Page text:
World Vision and the Global Alliance for Climate Smart Agriculture (GACSA)

World Vision now has the status of “Observer” organization with Global Alliance for Climate Smart Agriculture (GACSA). GACSA is an information sharing, advocacy and networking platform and aspires to be a voluntary and transparent association of members committed to fostering sustainable change in agricultural practices.

Ultimately, GACSA would like to function as a “clearing house” or platform for promoting partnerships, actions and policies, and sharing lessons and knowledge which can support an integrated approach to the triple win of CSA (see below).

The GACSA alliance is made up of a diverse set of members that includes governments, NGOs, intergovernmental organizations (including UN and the African Union Commission), research/extension/education organizations, farmer organizations, financing institutions and the private sector. Key donor organisations engaging with GACSA include the governments of Canada, France, Japan, Netherlands, Norway, Switzerland, the United Kingdom and the United States of America.

Becoming an Observer of GACSA will allow WV to become better acquainted with the work of GACSA and facilitate a constructive engagement on our part – ensuring that it prioritizes the resilience of smallholder farmers, particularly women and vulnerable groups, focusing on methods to strengthen livelihoods, reduce inequities and increase the productivity and reliability of agricultural activities.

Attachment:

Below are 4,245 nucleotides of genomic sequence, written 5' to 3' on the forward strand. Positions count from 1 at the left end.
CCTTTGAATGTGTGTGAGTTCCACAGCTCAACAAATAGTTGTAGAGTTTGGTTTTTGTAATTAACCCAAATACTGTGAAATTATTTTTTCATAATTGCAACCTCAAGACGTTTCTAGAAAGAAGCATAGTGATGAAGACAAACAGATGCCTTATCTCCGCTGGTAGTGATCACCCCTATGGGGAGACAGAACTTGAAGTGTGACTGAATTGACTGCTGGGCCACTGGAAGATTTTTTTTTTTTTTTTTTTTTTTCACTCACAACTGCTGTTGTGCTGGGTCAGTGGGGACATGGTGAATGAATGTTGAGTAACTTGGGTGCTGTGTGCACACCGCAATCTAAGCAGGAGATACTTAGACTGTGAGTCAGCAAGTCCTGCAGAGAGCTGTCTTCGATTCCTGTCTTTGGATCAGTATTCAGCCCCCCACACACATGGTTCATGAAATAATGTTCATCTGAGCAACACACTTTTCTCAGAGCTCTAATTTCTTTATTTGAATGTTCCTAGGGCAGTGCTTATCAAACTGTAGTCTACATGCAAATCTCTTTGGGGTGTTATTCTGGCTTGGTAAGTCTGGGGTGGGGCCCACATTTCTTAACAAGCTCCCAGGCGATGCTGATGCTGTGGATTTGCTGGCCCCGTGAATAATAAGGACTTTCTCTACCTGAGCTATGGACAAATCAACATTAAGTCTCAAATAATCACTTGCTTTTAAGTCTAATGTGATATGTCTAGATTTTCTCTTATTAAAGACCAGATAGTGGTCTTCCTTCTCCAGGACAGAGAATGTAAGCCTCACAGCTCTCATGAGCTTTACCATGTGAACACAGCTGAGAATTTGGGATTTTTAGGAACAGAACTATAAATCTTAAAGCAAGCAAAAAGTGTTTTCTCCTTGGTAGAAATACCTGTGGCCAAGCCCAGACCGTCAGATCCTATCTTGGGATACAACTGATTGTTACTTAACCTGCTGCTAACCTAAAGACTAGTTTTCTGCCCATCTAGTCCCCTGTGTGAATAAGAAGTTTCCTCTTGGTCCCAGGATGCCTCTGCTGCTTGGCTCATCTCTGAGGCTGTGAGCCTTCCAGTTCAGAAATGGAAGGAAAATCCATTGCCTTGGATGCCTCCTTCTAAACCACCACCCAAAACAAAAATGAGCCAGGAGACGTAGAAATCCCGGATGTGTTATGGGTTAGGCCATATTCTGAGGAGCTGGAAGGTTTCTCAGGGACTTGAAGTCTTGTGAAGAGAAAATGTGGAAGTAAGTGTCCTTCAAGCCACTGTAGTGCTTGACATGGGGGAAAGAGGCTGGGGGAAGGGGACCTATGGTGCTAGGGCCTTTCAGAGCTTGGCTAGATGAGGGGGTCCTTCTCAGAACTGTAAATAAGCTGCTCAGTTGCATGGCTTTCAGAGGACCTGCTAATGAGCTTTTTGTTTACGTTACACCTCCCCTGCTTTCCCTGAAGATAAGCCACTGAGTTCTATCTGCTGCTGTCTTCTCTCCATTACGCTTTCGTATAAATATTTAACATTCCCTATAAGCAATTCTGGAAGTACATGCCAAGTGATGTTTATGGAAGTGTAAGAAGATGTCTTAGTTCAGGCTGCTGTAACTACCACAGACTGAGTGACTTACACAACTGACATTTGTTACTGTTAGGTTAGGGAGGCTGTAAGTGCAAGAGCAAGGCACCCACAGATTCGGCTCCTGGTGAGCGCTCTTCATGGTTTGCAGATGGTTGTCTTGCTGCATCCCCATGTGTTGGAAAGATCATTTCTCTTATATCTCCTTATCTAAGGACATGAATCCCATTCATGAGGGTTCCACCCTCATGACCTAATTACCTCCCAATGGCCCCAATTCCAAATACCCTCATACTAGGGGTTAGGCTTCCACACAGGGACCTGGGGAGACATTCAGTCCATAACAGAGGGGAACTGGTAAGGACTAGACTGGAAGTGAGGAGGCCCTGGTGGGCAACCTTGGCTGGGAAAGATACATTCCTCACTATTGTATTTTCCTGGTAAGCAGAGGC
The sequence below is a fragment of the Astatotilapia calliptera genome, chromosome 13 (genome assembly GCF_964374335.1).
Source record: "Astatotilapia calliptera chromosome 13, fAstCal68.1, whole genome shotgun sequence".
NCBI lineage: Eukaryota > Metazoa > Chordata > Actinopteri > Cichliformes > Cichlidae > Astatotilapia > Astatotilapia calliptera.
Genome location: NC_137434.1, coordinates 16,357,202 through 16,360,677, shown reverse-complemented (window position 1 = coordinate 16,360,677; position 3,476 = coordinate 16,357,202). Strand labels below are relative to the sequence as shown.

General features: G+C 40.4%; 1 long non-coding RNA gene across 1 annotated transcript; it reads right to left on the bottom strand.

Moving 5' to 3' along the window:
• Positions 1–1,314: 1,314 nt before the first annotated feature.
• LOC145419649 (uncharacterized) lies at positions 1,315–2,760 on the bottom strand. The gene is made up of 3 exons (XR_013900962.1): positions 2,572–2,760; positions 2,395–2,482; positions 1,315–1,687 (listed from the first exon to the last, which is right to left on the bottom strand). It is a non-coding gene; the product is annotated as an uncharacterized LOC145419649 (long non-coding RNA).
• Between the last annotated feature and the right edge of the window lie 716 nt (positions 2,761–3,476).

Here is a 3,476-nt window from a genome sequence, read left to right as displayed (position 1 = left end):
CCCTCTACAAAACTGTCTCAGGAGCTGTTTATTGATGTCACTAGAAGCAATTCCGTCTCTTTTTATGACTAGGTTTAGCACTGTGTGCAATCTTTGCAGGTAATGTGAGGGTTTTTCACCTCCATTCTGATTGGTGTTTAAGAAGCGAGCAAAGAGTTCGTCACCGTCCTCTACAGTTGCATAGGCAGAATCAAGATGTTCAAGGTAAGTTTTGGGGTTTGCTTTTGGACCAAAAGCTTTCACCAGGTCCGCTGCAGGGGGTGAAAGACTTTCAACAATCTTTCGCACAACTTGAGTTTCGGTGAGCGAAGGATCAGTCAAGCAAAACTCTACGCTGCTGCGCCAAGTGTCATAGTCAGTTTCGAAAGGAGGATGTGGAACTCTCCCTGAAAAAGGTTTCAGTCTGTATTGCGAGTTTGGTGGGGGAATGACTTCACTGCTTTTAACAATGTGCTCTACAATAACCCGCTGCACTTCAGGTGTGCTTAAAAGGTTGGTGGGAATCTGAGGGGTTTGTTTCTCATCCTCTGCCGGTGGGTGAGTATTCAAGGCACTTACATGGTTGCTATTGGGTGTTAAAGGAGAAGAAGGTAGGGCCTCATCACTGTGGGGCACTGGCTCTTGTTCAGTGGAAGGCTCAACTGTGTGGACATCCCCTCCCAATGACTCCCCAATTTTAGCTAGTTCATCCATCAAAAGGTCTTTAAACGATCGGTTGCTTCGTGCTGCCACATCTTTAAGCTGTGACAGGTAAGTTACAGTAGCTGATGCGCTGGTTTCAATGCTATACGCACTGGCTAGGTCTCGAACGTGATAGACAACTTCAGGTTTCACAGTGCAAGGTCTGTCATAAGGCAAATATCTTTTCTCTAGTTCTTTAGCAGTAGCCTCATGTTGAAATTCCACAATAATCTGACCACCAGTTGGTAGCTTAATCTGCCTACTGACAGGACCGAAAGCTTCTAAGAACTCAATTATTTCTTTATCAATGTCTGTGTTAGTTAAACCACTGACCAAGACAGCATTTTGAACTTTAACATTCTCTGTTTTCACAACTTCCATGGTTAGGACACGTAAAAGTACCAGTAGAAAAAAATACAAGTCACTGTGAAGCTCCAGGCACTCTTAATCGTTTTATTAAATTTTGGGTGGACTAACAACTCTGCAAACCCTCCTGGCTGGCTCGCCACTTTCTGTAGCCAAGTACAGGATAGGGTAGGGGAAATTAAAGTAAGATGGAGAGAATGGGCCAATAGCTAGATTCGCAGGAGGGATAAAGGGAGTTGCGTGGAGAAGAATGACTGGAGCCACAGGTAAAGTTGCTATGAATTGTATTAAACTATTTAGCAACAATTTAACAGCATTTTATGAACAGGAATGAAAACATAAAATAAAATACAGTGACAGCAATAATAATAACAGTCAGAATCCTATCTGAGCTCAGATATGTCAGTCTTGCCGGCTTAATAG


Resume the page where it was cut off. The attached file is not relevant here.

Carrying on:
Climate-Smart Agriculture (CSA), as defined in FAO’s CSA Sourcebook, aligns with WV’s evolving priorities in terms of productive, resilient and reliable smallholder agriculture. Many of our programs are in the process of integrating CSA into their Strategic Plans. Key supporters of CSA, from the FAO to the World Bank and to global agricultural research organizations (CG centres) highlight the “triple win” that CSA poses for farmers:

  1. enhanced food security by sustainably increasing the reliability and productivity of agricultural livelihood activities (food security);
  2. increased smallholder resilience and adaptation to the likely effects of climate change (adaptation); and,
  3. where appropriate, and in the interest of smallholder farmers, reduced greenhouse gas emissions from agriculture and improved carbon sequestration (mitigation).  

It is important to note that, as clearly defined by FAO in the Sourcebook, CSA includes most evidence-based agro-ecological approaches and should not be treated as a form of agriculture totally distinct from agroecology. Rather, the CSA practices that most closely meet the 3 criteria are both agro-ecologically sound and climate smart.

Most of the agroforestry, natural resource management (NRM) and soil and water conservation (SWC) practices supported and implemented by WV, including Farmer Managed Natural Regeneration (FMNR) and Conservation Agriculture (CA), would be considered both agro-ecologically sound and climate smart.

Finally, as a founding member of the Africa CSA Alliance, a partnership of organizations working with governments, national civil society and other partners to implement CSA in Africa, WV continues to work towards the transformation of agriculture in many African countries.

For more information, please contact Douglas Brown, Director for Agriculture and Food Security.